Eventually, every bird must leave the nest and learn to fly on his or her own. Every parent knows that this inevitable truth is coming at some point, yet they act surprised at that moment of truth. I feel as though Habesha parents seem to have a big problem with this subject matter. All of … More Spreading your wings to fly..the habesha mom’s greatest fear.
Abataye, (My Father) is the best Dad a girl could ask for. I must say., He doesn’t hear it enough. I think father’s are sometimes under appreciated and we take their existence for granted. We often see our father’s as an enforcer ( which I do/ did). But as a young woman, I see more … More Abate (Father)
Weddings, graduations, church services, celebrations of any type are often accompanied by this: “Eleleleleelel”. The high pitch chant that we make in times of praise and excitement. Not all of us can reach the highest pitch. Often the elders and mothers within the Ethiopian Community have mastered the art of the perfect “elelelele”. The rest … More Elelelele (The sound of excitement and praise)!
A common issue among children of immigrant parents is the use of Ethnic names. They are difficult to pronounce, hard to spell, and sometimes are the butt of all jokes in elementary school. Per the name of this blog my perspective comes from the Ethiopian American experience. I know of Ethiopians who give their children, … More Taking pride in your name: Ethnic vs. nonethnic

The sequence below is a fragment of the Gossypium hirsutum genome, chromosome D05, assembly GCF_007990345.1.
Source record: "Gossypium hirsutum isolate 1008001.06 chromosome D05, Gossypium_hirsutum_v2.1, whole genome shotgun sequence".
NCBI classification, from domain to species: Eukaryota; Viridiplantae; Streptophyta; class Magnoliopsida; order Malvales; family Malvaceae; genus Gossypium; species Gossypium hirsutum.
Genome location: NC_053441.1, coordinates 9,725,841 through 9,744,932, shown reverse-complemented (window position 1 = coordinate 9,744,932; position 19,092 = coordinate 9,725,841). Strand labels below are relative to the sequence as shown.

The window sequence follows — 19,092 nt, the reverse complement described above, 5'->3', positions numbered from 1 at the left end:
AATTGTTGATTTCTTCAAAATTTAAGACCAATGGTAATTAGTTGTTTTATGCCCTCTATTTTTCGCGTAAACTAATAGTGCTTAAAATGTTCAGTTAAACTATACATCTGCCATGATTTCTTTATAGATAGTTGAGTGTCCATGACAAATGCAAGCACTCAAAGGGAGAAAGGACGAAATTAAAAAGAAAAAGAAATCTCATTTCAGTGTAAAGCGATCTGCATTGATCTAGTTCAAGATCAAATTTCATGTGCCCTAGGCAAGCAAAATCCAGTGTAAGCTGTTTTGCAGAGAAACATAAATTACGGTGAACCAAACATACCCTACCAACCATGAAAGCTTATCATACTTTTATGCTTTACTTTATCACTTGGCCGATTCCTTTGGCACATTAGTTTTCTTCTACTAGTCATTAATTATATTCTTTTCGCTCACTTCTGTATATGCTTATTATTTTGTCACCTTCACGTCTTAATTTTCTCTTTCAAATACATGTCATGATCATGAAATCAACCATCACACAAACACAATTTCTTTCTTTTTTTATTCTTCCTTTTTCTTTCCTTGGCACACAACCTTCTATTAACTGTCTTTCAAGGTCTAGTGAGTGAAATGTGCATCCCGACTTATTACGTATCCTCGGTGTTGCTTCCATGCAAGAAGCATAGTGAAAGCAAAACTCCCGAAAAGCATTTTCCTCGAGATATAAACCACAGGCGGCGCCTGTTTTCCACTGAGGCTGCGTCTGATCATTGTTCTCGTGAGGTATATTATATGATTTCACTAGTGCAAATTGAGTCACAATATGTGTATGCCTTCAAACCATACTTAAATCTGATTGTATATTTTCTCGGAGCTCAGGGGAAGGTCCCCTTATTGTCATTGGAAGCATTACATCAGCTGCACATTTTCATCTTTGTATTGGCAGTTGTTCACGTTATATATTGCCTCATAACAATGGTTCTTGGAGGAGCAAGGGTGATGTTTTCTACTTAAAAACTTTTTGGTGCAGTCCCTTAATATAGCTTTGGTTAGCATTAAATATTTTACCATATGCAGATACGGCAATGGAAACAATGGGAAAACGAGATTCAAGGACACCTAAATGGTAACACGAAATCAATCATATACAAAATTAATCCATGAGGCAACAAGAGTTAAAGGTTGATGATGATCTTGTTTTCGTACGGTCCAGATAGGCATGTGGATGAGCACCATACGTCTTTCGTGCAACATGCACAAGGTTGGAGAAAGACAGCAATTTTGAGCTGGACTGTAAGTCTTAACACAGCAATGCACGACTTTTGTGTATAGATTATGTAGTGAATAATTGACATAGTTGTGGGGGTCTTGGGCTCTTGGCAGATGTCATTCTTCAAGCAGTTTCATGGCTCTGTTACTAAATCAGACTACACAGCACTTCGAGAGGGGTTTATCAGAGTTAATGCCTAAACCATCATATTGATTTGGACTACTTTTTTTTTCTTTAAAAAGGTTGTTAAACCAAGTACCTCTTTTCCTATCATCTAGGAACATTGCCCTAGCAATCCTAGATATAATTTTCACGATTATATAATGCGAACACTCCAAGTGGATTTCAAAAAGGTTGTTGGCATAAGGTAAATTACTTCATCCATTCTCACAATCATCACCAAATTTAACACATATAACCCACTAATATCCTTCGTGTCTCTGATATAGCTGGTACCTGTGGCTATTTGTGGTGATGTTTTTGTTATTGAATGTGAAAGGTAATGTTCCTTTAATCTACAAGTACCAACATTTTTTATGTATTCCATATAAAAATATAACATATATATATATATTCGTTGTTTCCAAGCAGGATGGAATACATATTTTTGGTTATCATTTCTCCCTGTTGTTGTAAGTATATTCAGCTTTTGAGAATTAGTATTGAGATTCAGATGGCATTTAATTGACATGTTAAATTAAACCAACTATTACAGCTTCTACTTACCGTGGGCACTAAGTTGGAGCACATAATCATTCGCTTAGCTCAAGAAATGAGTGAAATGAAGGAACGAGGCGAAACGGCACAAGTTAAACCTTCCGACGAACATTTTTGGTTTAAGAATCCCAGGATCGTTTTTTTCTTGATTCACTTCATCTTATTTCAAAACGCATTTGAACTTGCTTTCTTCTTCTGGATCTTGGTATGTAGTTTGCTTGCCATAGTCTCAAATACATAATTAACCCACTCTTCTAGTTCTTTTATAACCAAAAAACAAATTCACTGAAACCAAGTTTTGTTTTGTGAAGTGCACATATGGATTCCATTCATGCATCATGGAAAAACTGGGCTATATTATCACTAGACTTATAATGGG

Enate! Mother The cornerstone of the Ethiopian family. Where our stories begin and end. In Ethiopia, like most places around the world mothers are the cornerstone of the family. Mothers bare the children, are nurturing, supportive and have unconditional love for their children. The love between a mother and child are absolute. It is the … More Enate, Mother
I recently the BBC posted an article about students at Ambo University who were killed. There are conflicting reports between the eye witnesses and the Ethiopian government regarding what the cause of the fighting was. Eyewitnesses claim 47 were killed. The Ethiopian Government claims the number is only about 4. Al Jezeera posted this article: … More Tribal wars? Is it really necessary?
Ethiopian culture tends to be family oriented. Whether it is members of your immediate family or extended family we are all equally loved. We call one another family / cousins (zemed). Growing up, I was often with cousins…extended, immediate, friends, all were cousins. They were/ and still are part of my family that I love. … More Family, the center of our lives